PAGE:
A Dream Come True

Survivor
Fred has a strong will to survive.

He was born with cleft lip and palate. Fred was unable to breast feed because he couldn’t close his lips. His mother, Sissy, gave him cow’s milk—even though it was barely affordable for them. She mashed his bananas. All in an effort to save his life.

Every time he ate or drank, the food or liquids seeped through the hole in the roof of his mouth and down the side of his face.

Most children with untreated cleft lip and palate, in poor countries, die of malnutrition before their first birthday.

But Fred was still alive at six years of age! His friends gave him the nickname, “Survivor.” He earned it.

Fred in the slums in Uganda.

Fred in the slums in Uganda.

Sorry Sissy
When people saw Fred with his mother, Sissy, they would say, “Sorry.”

The neighbourhood children often pointed at him and laughed. Fred would cover his mouth, run back home and cry in a corner of the house. He felt isolated, humiliated and alone.

Yusuf, Fred’s father, said, “The older he gets, the more people will laugh. He won’t fit in society.”

Fred tried to say something, but his words were unclear and nasal. Only his mother understood him. She repeated, “Fred said he won’t go to school if his mouth isn’t fixed. He knows the kids will all laugh at him.”

His parents look down at the floor. They’re fully aware that if Fred doesn’t get an education, he’ll be locked in poverty forever.

A stitch in time
Fred’s mom, Sissy, sells charcoal, tomatoes and maize at her market stall. Often there are no customers. Fred’s dad, Yusuf, is a builder/labourer but he only gets the odd contract. Two of their five children live with Sissy’s sister because there isn’t enough room for them in their small rented, one-room house.

Surgery was definitely unaffordable for them. But, the longer they waited, the more problematic the operation would be because the gap in the upper palate grew wider every year. Plus, the older he got the more difficult it would become to teach him to speak after he had the repair work done. A stitch in time would save nine.

Surgery to smile about
Then a cbm worker found Fred.

The family was so happy to hear that cbm supporters would fund the operation and treatment! Fred would look normal, he would be able to eat and drink properly, and he would start speech therapy. Eventually he would attend school!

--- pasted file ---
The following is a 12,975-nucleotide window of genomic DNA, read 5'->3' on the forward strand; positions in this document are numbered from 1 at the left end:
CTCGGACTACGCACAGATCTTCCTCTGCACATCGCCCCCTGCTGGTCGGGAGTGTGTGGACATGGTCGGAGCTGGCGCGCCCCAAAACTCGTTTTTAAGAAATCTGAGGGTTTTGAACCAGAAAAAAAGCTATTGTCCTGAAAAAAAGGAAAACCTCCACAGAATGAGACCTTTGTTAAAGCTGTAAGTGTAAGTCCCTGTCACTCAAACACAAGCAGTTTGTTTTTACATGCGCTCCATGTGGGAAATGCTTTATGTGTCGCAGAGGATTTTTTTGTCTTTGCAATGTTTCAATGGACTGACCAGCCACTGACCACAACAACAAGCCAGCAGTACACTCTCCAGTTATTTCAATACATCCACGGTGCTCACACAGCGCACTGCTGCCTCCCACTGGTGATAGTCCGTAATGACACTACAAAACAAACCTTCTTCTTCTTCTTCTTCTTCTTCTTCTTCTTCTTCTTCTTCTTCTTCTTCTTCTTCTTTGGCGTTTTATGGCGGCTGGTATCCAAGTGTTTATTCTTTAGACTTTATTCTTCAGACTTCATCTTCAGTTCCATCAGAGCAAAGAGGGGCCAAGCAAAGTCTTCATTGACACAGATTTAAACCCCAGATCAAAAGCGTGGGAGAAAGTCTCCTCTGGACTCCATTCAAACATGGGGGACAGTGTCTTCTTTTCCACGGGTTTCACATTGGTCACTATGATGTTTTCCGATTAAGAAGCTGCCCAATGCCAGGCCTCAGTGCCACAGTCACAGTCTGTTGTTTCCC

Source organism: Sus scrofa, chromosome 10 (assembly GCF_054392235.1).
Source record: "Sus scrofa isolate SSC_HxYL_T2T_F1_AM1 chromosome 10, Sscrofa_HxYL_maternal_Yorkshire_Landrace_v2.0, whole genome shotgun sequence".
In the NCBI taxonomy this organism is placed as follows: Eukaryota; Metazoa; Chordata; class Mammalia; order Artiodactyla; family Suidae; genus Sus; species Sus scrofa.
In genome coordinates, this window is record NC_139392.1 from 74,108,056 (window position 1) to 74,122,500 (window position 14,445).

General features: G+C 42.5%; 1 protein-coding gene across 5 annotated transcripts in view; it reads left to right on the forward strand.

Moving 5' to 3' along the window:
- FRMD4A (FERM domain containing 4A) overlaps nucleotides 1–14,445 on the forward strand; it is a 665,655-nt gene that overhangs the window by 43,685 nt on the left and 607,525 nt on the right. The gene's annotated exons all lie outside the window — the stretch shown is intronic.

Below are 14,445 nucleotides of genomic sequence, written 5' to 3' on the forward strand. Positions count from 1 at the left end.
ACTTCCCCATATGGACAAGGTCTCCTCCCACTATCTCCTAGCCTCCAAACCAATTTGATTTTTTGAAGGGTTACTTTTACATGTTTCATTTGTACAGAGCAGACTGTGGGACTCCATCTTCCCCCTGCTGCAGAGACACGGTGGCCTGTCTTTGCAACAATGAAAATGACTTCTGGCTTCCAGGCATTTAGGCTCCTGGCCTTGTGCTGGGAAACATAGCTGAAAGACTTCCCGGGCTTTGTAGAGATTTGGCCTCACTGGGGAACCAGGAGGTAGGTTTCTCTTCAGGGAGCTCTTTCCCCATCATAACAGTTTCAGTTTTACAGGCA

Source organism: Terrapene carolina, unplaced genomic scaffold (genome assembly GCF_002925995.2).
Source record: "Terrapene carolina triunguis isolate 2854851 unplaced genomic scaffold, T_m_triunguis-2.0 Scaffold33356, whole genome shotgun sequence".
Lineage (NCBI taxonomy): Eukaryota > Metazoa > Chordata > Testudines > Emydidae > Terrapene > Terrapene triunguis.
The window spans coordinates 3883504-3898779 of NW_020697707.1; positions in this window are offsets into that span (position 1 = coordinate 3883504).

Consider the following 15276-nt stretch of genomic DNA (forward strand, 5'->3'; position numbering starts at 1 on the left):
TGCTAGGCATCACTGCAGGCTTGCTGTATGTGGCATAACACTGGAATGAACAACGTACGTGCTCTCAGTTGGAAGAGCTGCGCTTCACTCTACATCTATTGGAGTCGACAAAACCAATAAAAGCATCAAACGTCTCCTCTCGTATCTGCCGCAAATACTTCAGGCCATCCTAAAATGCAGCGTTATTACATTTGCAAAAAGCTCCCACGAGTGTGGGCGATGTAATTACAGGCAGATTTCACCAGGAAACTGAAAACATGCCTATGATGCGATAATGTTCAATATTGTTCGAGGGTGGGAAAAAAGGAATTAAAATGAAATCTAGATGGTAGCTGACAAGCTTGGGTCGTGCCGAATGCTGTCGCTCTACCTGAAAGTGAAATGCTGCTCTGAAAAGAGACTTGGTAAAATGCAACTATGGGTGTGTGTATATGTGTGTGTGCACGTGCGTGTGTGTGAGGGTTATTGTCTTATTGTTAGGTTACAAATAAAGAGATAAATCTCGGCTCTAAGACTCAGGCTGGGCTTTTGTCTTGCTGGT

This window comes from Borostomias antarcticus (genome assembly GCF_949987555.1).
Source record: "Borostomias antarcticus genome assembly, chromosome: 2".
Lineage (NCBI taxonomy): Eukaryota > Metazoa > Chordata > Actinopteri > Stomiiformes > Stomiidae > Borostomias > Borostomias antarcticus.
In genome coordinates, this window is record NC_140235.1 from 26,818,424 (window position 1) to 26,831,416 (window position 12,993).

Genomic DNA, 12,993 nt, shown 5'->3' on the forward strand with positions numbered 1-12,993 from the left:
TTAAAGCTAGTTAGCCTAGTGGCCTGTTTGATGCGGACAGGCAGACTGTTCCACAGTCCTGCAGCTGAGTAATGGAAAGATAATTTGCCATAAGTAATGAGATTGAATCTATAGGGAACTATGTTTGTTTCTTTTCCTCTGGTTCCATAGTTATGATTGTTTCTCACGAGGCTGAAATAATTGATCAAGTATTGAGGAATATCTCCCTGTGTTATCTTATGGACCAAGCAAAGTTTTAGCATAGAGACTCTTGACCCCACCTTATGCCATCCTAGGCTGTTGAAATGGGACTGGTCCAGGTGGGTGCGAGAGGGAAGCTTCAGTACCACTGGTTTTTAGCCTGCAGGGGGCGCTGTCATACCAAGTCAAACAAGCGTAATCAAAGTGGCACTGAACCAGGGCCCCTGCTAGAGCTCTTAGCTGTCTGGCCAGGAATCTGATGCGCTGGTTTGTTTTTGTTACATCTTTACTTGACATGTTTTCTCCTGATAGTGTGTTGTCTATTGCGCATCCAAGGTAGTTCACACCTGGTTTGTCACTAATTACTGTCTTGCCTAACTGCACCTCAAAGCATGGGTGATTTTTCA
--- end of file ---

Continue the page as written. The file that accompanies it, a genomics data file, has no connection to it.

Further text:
Fred’s dad, Yusuf, said, “Right now, I’m feeling good that Fred will get help. Before I was feeling bad. I wanted Fred to be taken for surgery, but I didn’t have the money.”

After the surgery, Fred immediately started to feel more confident.

He used to be afraid to go out in public. But after the operation he even helps his mother sell food at the market stall. Something he never used to do. No one laughs at him anymore.

His eating has improved as well! His mother proudly said, “Fred’s appetite is much bigger now and he eats a lot more. Especially rice and cabbage—they’re his favourite.”

When Fred goes to church he thanks God for what He has done for him.

Fred before surgery

Fred before surgery.


Fred after surgery

Fred after surgery.

A good dream
The cbm worker, Alex Asiimwe, came for a follow-up visit with Fred and his family. Fred was wearing a pair of oversized sunglasses and cap he and his brother, Robert, had bought from the money they had saved from fetching water and sodas for people.

With a smile on her face and a giggle in her voice, Sissy said Fred is trying to look like Bobby Wine (a very famous Ugandan musician).

His mother told the cbm worker that for several weeks after the surgery, Fred repeatedly dreamt about the operation that had already taken place.

While looking approvingly at Fred, Sissy said, “Fred would wake up in the middle of the night and get a mirror, look inside and smile. The following morning he would stand in front of the mirror again and feel his mouth, lips and nose and feel happy.”

“It’s a good dream,” Fred said. It certainly is a dream come true.